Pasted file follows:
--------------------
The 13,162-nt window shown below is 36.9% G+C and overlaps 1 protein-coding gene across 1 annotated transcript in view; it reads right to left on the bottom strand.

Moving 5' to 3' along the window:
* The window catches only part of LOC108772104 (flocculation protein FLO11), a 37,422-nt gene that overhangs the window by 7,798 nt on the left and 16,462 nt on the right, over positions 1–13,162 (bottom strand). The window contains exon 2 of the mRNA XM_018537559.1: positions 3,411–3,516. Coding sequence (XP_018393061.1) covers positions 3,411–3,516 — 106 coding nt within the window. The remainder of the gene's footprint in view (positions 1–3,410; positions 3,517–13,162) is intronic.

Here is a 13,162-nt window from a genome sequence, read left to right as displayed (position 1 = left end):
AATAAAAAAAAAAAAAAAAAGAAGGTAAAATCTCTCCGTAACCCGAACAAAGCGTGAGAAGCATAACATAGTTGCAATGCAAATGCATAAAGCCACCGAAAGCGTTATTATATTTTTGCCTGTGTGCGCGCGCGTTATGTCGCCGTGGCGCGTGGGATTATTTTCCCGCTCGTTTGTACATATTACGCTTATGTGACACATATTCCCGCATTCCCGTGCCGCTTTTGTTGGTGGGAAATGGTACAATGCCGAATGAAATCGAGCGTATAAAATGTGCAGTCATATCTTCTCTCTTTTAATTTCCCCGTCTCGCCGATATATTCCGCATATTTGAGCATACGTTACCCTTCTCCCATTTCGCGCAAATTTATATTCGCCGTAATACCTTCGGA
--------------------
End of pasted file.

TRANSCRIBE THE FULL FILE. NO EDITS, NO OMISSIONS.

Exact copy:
The 13,162-nt window shown below is 36.9% G+C and overlaps 1 protein-coding gene across 1 annotated transcript in view; it reads right to left on the bottom strand.

Moving 5' to 3' along the window:
* The window catches only part of LOC108772104 (flocculation protein FLO11), a 37,422-nt gene that overhangs the window by 7,798 nt on the left and 16,462 nt on the right, over positions 1–13,162 (bottom strand). The window contains exon 2 of the mRNA XM_018537559.1: positions 3,411–3,516. Coding sequence (XP_018393061.1) covers positions 3,411–3,516 — 106 coding nt within the window. The remainder of the gene's footprint in view (positions 1–3,410; positions 3,517–13,162) is intronic.

Here is a 13,162-nt window from a genome sequence, read left to right as displayed (position 1 = left end):
AATAAAAAAAAAAAAAAAAAGAAGGTAAAATCTCTCCGTAACCCGAACAAAGCGTGAGAAGCATAACATAGTTGCAATGCAAATGCATAAAGCCACCGAAAGCGTTATTATATTTTTGCCTGTGTGCGCGCGCGTTATGTCGCCGTGGCGCGTGGGATTATTTTCCCGCTCGTTTGTACATATTACGCTTATGTGACACATATTCCCGCATTCCCGTGCCGCTTTTGTTGGTGGGAAATGGTACAATGCCGAATGAAATCGAGCGTATAAAATGTGCAGTCATATCTTCTCTCTTTTAATTTCCCCGTCTCGCCGATATATTCCGCATATTTGAGCATACGTTACCCTTCTCCCATTTCGCGCAAATTTATATTCGCCGTAATACCTTCGGA